A modern, well-insulated spa – like a Hot Spring Spa with solid foam lining – costs around $1 a day in electricity for an average family of four – and you don’t need to just take our word for it. We’ve had this independently tested. Poorly insulated spas lose heat and need far more electricity to maintain their temperature – in fact, they can end up using five times the energy of a well-insulated spa. Added up over the course of a year, that can turn into around $2,000 extra.

Water is also a factor. Most cheap spas need to be emptied and refilled every month, so they go through a lot of water. Not only that, but the water needs to be heated at every refill, which is a huge drain on electricity. In contrast, Hot Spring Spas with our ACE® Salt Water system let you go for up to two years between refills.

Safety certified

Safety issues can also arise with cheaper spas. All Hot Spring Spas are fitted with certified plumbing suction outlets for safety. These units prevent children’s fingers, long hair, or clothing becoming trapped in the intake outlet by releasing suction when they sense a blockage. Without this feature, your family could be injured while using your spa.

Check that your cheap spa has this feature!

Installation and electrical issues

Spas are a bit more complicated than many other consumer products. You need a place to put them, a water supply, and a power source. Most Hot Spring Spas are pre-wired, which means you can take them home, plug them in, and go.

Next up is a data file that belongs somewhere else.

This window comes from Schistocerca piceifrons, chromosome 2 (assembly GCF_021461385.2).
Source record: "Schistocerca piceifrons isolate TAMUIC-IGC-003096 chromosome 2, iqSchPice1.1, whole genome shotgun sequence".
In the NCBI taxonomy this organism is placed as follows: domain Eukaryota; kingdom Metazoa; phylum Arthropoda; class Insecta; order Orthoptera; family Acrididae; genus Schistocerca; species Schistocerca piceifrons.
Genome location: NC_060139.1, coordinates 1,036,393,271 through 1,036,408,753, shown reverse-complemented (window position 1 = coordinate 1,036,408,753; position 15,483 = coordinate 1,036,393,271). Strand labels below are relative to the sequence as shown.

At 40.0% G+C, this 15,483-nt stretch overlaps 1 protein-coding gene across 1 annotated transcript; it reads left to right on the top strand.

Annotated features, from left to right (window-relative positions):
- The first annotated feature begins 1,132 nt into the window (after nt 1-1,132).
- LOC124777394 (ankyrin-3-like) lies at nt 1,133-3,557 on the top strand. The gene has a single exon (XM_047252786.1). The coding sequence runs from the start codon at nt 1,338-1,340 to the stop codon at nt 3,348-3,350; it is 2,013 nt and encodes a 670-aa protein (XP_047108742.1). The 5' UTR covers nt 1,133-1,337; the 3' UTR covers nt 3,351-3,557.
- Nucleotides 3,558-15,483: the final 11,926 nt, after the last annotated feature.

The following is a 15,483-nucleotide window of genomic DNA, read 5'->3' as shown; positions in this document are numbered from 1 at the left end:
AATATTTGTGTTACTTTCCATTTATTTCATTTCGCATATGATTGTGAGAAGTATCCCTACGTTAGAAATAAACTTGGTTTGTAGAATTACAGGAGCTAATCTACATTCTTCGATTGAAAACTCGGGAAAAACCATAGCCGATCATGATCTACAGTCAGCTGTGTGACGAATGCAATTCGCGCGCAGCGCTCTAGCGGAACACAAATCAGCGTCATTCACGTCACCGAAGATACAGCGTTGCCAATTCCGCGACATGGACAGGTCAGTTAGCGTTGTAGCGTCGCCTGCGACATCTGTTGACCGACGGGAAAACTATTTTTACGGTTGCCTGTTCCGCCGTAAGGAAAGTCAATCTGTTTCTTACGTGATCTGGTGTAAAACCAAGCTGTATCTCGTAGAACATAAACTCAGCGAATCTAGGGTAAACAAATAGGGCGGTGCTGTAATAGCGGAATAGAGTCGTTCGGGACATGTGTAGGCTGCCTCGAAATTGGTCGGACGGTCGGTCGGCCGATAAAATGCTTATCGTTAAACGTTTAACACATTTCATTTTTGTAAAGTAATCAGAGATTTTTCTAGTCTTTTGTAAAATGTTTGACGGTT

Many low cost spas are not so simple. If you buy a spa without pre-wiring, you’ll need an electrician to come and install it safely. This can cost up to $1,000, depending on the age of your house and the type of spa.

You also need to consider electrical certification. Wiring in a new spa requires certified electrical approval, but this isn’t well enforced. If your spa doesn’t come with electrical certification, you could end up voiding your insurance if the wiring on your new spa causes a fire.

Ask first, avoid issues

Of course, all low-cost spas are not created equal. Sometimes, you may be able to get a true bargain without astronomical ongoing costs. The key is knowing what to look for and what to ask the retailer. It’s important to look at independent reports and certification – don’t just believe whatever the salesperson tells you.

Before you buy, ask for:

• A test report for electrical approval
• A certified, independent report on running costs
• Proof of suction outlet safety
• A list of dealers that carry spare parts
• A comprehensive written warranty that covers at least 12 months
• Information on installation costs

If your retailer isn’t able to provide these things, it’s worth looking elsewhere – no matter how tempting the price. Cheap spa pools can be much more expensive than they seem.

Looking for a high-quality spa with low running costs? Get in touch with the team at Hot Spring Spas now.